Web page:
For nearly 3 years, I avoided it. I’d find out after-the-fact that I’d been exposed and still, no sign of it.
Like last Christmas, when over a dozen of us gathered for the holidays and many ended up with Covid. Not me! Or a couple of months ago, when I shared a bed with my husband for a whole week before we found out he’d been unwell due to Covid—my PCR test was negative.
I’d had all the shots, including the latest multivariate booster as soon as it was available back in September. But so many were vaccinated and still getting sick. What was so special about me?
I read up on “Covid virgins” and felt pretty special—there was talk of studying us! I latched onto a theory about people with O positive blood having a special resistance to Covid and thought, yes that’s me!
So when I met other never-Coviders—we were so smug, I know— I always asked them for their blood type and loved it when their answer was a validating O positive. (And I was also surprised at how many of us don’t know our blood types!)
I started to feel a bit invulnerable. I got a little cocky. Maybe even a little careless.
Masks on planes? So annoying. Not hugging? So unfriendly. My collection of hand sanitizers was gathering dust. I mean, with my superhuman O positive blood, why take too many precautions? (Do NOT buy into this fiction!)
A few days after my friend Jim’s funeral in Miami, it started with a sore throat. Soon after, a cough. I thought, just a little cold. I’d had the same symptoms the month prior and tested negative for both Covid and the flu. RSV, the doc said.
The at-home test I took on day 1 (one day after the appearance of symptoms on day 0), which always reliably put me in the clear, nearly immediately showed the tell-tale 2 bright purple lines. I mean, what? Not me, I have O-positive blood!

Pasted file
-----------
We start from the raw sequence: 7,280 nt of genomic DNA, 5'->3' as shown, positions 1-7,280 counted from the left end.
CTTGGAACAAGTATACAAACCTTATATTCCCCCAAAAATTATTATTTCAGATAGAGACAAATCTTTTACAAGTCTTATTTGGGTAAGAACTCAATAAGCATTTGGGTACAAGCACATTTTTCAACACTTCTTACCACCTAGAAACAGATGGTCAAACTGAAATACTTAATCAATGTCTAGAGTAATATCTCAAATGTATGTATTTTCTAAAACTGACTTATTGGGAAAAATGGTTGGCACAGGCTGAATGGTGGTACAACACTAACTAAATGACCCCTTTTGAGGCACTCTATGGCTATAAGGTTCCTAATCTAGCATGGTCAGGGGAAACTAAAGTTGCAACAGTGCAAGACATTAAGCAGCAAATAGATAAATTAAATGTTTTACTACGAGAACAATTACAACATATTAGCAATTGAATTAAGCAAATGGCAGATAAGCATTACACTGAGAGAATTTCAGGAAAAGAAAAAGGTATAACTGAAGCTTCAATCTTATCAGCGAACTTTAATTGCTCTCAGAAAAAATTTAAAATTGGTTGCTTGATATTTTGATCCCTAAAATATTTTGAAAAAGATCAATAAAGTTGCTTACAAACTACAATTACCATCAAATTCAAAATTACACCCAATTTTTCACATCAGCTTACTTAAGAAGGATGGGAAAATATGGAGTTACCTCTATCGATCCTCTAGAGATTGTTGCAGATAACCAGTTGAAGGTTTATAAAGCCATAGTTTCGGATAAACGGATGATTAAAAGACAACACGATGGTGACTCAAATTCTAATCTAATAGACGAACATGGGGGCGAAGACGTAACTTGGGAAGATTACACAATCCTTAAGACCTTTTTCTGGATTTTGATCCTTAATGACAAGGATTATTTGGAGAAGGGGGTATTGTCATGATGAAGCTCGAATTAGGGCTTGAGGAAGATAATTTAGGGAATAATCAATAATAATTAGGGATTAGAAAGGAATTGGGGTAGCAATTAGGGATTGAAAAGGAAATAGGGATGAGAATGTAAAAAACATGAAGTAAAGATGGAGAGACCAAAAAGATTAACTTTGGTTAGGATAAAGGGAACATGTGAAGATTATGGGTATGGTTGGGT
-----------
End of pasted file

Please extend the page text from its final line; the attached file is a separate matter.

I had to admit defeat. Covid virgin no more. I’d had a good run.
On day 2, my fever spiked to 102. The cough was relentless. I was exhausted. I rescheduled all my work and social plans for the week and took to the couch (watching the entertaining and undemanding Masterpiece drama, Victoria), then dragging myself to bed for 12 hours of restless sleep facilitated by Nyquil.
On day 3, I started to feel better. The fever had broken overnight and my throat ache had miraculously disappeared. I was left with a lingering cough that made sleep a challenge and kept me on the couch. By day 4, I was 90% back to normal and by day 6, I was testing negative. Now I wondered: Do I have a superhuman immune system? 😉
Back away from Google, Hélène.
Truth is, what facilitated my fairly quick recovery is that I’m fully vaccinated and have no underlying conditions that would put me at risk for severe illness. In any case, I’ve stepped away from my delusions and back to reality, which includes plentiful masks and sanitizer!
YOUR TURN: Have you ever been drawn in by unproven theories (about anything)? Tell us more in the comments!